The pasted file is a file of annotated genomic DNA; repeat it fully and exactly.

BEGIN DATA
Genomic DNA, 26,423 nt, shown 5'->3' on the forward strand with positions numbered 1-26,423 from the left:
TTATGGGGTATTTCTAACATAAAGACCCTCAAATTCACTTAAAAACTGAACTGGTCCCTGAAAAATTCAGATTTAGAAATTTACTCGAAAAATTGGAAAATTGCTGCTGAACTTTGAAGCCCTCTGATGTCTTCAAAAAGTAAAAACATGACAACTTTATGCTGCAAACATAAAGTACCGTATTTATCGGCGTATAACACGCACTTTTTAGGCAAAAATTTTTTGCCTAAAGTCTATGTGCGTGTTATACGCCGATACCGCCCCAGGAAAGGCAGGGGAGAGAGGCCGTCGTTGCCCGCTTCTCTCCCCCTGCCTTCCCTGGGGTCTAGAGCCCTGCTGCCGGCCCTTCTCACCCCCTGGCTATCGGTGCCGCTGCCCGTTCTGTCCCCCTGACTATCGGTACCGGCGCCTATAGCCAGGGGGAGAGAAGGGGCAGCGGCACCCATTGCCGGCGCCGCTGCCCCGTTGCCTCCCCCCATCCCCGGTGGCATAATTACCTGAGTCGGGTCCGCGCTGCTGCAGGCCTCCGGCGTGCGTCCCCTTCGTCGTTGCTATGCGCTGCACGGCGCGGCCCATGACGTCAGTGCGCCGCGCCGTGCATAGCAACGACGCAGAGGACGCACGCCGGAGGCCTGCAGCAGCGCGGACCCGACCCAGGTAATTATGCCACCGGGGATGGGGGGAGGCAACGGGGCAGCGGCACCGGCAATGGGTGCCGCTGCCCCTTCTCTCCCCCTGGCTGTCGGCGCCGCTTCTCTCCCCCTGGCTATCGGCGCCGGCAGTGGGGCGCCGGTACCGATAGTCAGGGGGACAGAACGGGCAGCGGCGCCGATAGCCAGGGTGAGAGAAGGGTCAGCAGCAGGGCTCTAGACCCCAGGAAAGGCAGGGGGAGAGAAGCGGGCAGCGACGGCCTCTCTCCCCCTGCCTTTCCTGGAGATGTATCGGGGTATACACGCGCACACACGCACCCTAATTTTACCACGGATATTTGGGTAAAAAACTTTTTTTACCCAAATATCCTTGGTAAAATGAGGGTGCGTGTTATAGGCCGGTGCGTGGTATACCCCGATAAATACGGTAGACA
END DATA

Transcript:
Genomic DNA, 26,423 nt, shown 5'->3' on the forward strand with positions numbered 1-26,423 from the left:
TTATGGGGTATTTCTAACATAAAGACCCTCAAATTCACTTAAAAACTGAACTGGTCCCTGAAAAATTCAGATTTAGAAATTTACTCGAAAAATTGGAAAATTGCTGCTGAACTTTGAAGCCCTCTGATGTCTTCAAAAAGTAAAAACATGACAACTTTATGCTGCAAACATAAAGTACCGTATTTATCGGCGTATAACACGCACTTTTTAGGCAAAAATTTTTTGCCTAAAGTCTATGTGCGTGTTATACGCCGATACCGCCCCAGGAAAGGCAGGGGAGAGAGGCCGTCGTTGCCCGCTTCTCTCCCCCTGCCTTCCCTGGGGTCTAGAGCCCTGCTGCCGGCCCTTCTCACCCCCTGGCTATCGGTGCCGCTGCCCGTTCTGTCCCCCTGACTATCGGTACCGGCGCCTATAGCCAGGGGGAGAGAAGGGGCAGCGGCACCCATTGCCGGCGCCGCTGCCCCGTTGCCTCCCCCCATCCCCGGTGGCATAATTACCTGAGTCGGGTCCGCGCTGCTGCAGGCCTCCGGCGTGCGTCCCCTTCGTCGTTGCTATGCGCTGCACGGCGCGGCCCATGACGTCAGTGCGCCGCGCCGTGCATAGCAACGACGCAGAGGACGCACGCCGGAGGCCTGCAGCAGCGCGGACCCGACCCAGGTAATTATGCCACCGGGGATGGGGGGAGGCAACGGGGCAGCGGCACCGGCAATGGGTGCCGCTGCCCCTTCTCTCCCCCTGGCTGTCGGCGCCGCTTCTCTCCCCCTGGCTATCGGCGCCGGCAGTGGGGCGCCGGTACCGATAGTCAGGGGGACAGAACGGGCAGCGGCGCCGATAGCCAGGGTGAGAGAAGGGTCAGCAGCAGGGCTCTAGACCCCAGGAAAGGCAGGGGGAGAGAAGCGGGCAGCGACGGCCTCTCTCCCCCTGCCTTTCCTGGAGATGTATCGGGGTATACACGCGCACACACGCACCCTAATTTTACCACGGATATTTGGGTAAAAAACTTTTTTTACCCAAATATCCTTGGTAAAATGAGGGTGCGTGTTATAGGCCGGTGCGTGGTATACCCCGATAAATACGGTAGACA